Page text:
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10 Ways to Fight Sex Trafficking

Currently there are more people in slavery than any other time in history. In response to this, there are hundreds of anti-human trafficking organizations throughout the world. People are working tirelessly for justice and restoration for the victims.

There are the men and women who are rescued, some are just children. There are also the rescuers, the judges and lawyers who bring justice, and the psychologists who help to rebuild wholeness. Countless numbers of people support the end and rescue of those enslaved by trafficking – especially sex trafficking. But where are the “Johns” - the men[1] who play the role of Demanders in the Supply and Demand economics of this billion dollar international industry? I’d like to put some money toward restoring them.

Aren’t they an important aspect to this equation? Women and girls would not be victimized sometimes 40 times a day without those who pay for it. The captors would move on to more lucrative business ventures if there weren’t men willing to fork over money again and again for something that the world has decried as both illegal and immoral.

I’m surprised that this plays little to no role in our larger conversations about being serious in ending the sex slave trade. What is it that these men are seeking? Why are they paying for sex? Why are they choosing to have sex with someone who is clearly not there willfully? How much is power at play in this situation? What about the men’s ability to be in stable relationships? Why is there still a demand for enslaved persons?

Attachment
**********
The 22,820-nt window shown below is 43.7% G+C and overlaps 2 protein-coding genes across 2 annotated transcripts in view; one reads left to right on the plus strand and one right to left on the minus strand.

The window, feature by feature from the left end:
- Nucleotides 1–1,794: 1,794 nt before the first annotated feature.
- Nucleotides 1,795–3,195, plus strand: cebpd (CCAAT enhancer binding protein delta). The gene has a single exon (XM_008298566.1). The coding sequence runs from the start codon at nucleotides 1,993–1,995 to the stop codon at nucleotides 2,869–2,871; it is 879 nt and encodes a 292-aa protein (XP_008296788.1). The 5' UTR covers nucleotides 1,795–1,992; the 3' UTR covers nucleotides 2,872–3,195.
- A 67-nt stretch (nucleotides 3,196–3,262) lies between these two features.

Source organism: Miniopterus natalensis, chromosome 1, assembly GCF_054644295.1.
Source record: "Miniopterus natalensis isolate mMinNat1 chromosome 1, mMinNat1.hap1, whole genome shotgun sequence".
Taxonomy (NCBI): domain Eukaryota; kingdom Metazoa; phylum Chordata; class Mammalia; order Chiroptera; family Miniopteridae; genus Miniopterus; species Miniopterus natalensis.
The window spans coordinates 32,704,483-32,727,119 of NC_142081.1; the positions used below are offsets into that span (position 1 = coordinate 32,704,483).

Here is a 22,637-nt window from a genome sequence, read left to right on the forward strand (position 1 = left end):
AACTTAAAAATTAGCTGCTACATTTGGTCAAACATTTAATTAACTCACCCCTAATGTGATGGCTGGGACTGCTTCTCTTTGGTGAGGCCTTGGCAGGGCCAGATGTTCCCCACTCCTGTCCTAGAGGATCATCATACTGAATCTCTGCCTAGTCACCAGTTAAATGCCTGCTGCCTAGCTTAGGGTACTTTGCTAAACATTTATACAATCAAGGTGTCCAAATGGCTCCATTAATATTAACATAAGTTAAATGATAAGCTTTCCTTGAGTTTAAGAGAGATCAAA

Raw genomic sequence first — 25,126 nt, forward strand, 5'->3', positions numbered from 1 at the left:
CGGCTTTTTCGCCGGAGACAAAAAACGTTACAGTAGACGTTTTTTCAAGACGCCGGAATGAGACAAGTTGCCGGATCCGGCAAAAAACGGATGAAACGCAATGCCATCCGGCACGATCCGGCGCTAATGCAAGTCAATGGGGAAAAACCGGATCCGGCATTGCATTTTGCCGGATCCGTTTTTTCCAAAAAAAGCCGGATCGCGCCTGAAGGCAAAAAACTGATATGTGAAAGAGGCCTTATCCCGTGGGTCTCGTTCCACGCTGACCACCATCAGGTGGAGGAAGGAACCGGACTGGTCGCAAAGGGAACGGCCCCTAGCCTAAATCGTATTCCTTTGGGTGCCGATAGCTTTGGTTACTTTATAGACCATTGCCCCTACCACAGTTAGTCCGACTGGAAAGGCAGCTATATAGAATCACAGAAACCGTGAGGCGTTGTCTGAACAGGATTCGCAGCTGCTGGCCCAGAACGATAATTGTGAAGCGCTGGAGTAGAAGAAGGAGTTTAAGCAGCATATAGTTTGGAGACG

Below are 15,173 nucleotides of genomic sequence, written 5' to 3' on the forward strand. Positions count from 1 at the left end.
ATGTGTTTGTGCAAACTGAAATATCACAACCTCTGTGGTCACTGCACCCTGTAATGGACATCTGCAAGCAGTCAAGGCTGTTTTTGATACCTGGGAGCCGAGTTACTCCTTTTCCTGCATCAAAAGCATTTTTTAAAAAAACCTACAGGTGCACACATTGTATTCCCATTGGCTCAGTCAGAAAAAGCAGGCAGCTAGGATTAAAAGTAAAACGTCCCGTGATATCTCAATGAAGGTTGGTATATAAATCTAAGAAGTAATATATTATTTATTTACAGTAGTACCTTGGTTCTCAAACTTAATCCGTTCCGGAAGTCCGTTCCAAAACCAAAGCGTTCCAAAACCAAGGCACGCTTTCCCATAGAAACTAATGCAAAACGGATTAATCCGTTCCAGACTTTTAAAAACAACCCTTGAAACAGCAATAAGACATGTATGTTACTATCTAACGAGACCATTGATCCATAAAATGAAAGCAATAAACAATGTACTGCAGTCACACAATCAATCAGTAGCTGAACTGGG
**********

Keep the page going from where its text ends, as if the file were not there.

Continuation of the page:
Buying sex from enslaved people does not happen in a vacuum. There is a progression that includes various aspects. If we are serious about ending the sex slave trade we will need to address some serious issues within every nation in the world, particularly those with male-dominated societies that promote male aggression, provide women with limited or no educational and economic opportunities, and deprive men of solid and symbiotic relationships where they can find genuine intimacy and self-expression for their feelings.

Might I suggest 10 ways we can fight sex-trafficking:

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For Those Who Study or Think About God

"It's about God, stupid." I can still hear Dean Richard Hays addressing Duke Divinity School at its convocation two years ago, reminding a room full of ambitious, intelligent, and talented theologians to keep their priorities in line. "You will all be writing papers, reading books, studying for exams. Some of you will be worrying about getting published and applying for Ph. D programs. But just stop. Just remember: It's about God, stupid."  

Meanwhile, I sat there in awe at this powerful message, but also amused at how he just called three hundred graduated students at Duke "stupid." 

Yet Dean Hays was right on target. We needed to hear it.

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Sex and the Never-Ending Christian Adolescence

I don’t know about young girls, but I know from experience that young boys obsess about sex.

They crave it, fantasize about it, do everything in their meager power to obtain it, worry about their adequacy, get confused by their longings, and for the duration of adolescence — and often beyond — see people in terms of “getting laid.”

I suppose this obsession is natural, and that it serves some fundamental purpose, such as perpetuating the species or giving us something to think about besides our gangly bodies, weird thoughts, and being young and insecure.

I don’t know any adult who would willingly repeat adolescence. Yet here we are — we Christians seeking hope, grace, mercy, and purpose, we believers in a God of justice — treating our faith as an endless adolescence centered around sex.